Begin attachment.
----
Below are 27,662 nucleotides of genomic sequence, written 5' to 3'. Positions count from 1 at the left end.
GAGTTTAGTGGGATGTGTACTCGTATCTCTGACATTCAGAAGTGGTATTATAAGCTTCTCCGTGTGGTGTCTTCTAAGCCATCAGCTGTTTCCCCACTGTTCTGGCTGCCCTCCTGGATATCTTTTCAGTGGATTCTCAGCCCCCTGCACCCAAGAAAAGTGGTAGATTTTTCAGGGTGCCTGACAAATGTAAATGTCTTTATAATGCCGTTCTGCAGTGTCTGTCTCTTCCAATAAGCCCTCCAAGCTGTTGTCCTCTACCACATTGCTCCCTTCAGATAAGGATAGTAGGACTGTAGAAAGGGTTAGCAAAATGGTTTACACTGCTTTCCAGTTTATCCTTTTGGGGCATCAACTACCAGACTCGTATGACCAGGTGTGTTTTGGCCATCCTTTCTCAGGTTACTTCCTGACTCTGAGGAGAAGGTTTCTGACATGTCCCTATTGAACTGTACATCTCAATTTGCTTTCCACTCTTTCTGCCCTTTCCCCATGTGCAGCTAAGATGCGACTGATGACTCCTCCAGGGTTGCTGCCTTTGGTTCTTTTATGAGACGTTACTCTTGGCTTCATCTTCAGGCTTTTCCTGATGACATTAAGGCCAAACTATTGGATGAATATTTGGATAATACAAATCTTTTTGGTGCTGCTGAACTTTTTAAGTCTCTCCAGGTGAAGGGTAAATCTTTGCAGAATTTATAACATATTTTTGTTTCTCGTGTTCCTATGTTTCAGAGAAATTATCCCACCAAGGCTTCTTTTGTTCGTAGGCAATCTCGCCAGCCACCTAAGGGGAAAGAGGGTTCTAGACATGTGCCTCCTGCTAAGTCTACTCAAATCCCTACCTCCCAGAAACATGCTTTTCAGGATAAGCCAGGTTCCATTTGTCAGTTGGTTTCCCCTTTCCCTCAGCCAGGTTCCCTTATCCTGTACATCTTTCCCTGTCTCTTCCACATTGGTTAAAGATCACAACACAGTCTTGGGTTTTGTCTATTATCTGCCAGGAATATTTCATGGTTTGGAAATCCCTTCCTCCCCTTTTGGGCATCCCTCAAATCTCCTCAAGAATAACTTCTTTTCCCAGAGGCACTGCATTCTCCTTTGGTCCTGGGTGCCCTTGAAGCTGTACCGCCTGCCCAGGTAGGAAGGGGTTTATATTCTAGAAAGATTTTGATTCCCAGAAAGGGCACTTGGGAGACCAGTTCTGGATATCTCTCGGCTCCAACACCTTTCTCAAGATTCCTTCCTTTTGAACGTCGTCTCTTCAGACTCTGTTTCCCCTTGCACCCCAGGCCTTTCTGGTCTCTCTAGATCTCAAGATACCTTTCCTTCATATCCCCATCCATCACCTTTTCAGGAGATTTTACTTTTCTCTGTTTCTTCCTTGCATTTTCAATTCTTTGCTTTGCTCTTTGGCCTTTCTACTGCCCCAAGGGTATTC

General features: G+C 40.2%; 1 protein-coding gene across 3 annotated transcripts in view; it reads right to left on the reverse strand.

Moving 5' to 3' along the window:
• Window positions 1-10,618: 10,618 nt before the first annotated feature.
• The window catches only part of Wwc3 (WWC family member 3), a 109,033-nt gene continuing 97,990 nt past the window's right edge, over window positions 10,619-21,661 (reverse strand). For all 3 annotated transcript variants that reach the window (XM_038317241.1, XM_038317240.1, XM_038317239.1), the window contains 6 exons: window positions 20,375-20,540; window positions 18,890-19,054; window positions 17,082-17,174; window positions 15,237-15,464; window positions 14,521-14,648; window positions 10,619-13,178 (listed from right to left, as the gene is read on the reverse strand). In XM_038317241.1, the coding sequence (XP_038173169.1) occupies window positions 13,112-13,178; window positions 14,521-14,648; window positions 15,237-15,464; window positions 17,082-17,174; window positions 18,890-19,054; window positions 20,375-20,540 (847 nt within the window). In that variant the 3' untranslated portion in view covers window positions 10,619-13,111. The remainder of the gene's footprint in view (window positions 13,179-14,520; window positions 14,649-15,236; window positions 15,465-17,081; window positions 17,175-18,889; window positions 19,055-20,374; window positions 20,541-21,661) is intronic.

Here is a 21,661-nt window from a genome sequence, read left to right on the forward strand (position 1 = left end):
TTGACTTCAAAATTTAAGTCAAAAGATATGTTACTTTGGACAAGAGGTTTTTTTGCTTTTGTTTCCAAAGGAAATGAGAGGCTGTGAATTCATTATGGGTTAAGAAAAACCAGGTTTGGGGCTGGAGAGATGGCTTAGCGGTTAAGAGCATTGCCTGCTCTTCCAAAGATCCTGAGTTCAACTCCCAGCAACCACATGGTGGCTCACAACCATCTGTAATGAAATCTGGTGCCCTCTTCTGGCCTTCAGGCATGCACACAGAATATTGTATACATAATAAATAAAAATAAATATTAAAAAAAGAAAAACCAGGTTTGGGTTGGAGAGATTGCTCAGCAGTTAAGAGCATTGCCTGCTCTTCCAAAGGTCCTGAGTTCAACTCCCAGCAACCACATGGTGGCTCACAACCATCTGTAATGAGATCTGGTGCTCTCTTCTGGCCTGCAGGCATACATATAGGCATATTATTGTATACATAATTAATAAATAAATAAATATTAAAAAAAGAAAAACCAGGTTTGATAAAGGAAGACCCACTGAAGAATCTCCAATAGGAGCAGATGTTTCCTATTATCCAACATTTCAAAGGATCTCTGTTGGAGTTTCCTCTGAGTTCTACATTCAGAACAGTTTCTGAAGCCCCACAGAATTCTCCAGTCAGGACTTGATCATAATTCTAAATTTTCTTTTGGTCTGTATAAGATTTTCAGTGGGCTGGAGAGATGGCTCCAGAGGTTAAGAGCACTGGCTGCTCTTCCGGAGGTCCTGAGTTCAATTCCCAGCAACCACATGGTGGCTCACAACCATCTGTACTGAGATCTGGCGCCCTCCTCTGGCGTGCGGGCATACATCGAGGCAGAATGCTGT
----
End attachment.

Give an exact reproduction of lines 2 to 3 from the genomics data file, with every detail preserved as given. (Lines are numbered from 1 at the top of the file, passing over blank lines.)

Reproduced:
GAGTTTAGTGGGATGTGTACTCGTATCTCTGACATTCAGAAGTGGTATTATAAGCTTCTCCGTGTGGTGTCTTCTAAGCCATCAGCTGTTTCCCCACTGTTCTGGCTGCCCTCCTGGATATCTTTTCAGTGGATTCTCAGCCCCCTGCACCCAAGAAAAGTGGTAGATTTTTCAGGGTGCCTGACAAATGTAAATGTCTTTATAATGCCGTTCTGCAGTGTCTGTCTCTTCCAATAAGCCCTCCAAGCTGTTGTCCTCTACCACATTGCTCCCTTCAGATAAGGATAGTAGGACTGTAGAAAGGGTTAGCAAAATGGTTTACACTGCTTTCCAGTTTATCCTTTTGGGGCATCAACTACCAGACTCGTATGACCAGGTGTGTTTTGGCCATCCTTTCTCAGGTTACTTCCTGACTCTGAGGAGAAGGTTTCTGACATGTCCCTATTGAACTGTACATCTCAATTTGCTTTCCACTCTTTCTGCCCTTTCCCCATGTGCAGCTAAGATGCGACTGATGACTCCTCCAGGGTTGCTGCCTTTGGTTCTTTTATGAGACGTTACTCTTGGCTTCATCTTCAGGCTTTTCCTGATGACATTAAGGCCAAACTATTGGATGAATATTTGGATAATACAAATCTTTTTGGTGCTGCTGAACTTTTTAAGTCTCTCCAGGTGAAGGGTAAATCTTTGCAGAATTTATAACATATTTTTGTTTCTCGTGTTCCTATGTTTCAGAGAAATTATCCCACCAAGGCTTCTTTTGTTCGTAGGCAATCTCGCCAGCCACCTAAGGGGAAAGAGGGTTCTAGACATGTGCCTCCTGCTAAGTCTACTCAAATCCCTACCTCCCAGAAACATGCTTTTCAGGATAAGCCAGGTTCCATTTGTCAGTTGGTTTCCCCTTTCCCTCAGCCAGGTTCCCTTATCCTGTACATCTTTCCCTGTCTCTTCCACATTGGTTAAAGATCACAACACAGTCTTGGGTTTTGTCTATTATCTGCCAGGAATATTTCATGGTTTGGAAATCCCTTCCTCCCCTTTTGGGCATCCCTCAAATCTCCTCAAGAATAACTTCTTTTCCCAGAGGCACTGCATTCTCCTTTGGTCCTGGGTGCCCTTGAAGCTGTACCGCCTGCCCAGGTAGGAAGGGGTTTATATTCTAGAAAGATTTTGATTCCCAGAAAGGGCACTTGGGAGACCAGTTCTGGATATCTCTCGGCTCCAACACCTTTCTCAAGATTCCTTCCTTTTGAACGTCGTCTCTTCAGACTCTGTTTCCCCTTGCACCCCAGGCCTTTCTGGTCTCTCTAGATCTCAAGATACCTTTCCTTCATATCCCCATCCATCACCTTTTCAGGAGATTTTACTTTTCTCTGTTTCTTCCTTGCATTTTCAATTCTTTGCTTTGCTCTTTGGCCTTTCTACTGCCCCAAGGGTATTC

General features: G+C 40.2%; 1 protein-coding gene across 3 annotated transcripts in view; it reads right to left on the reverse strand.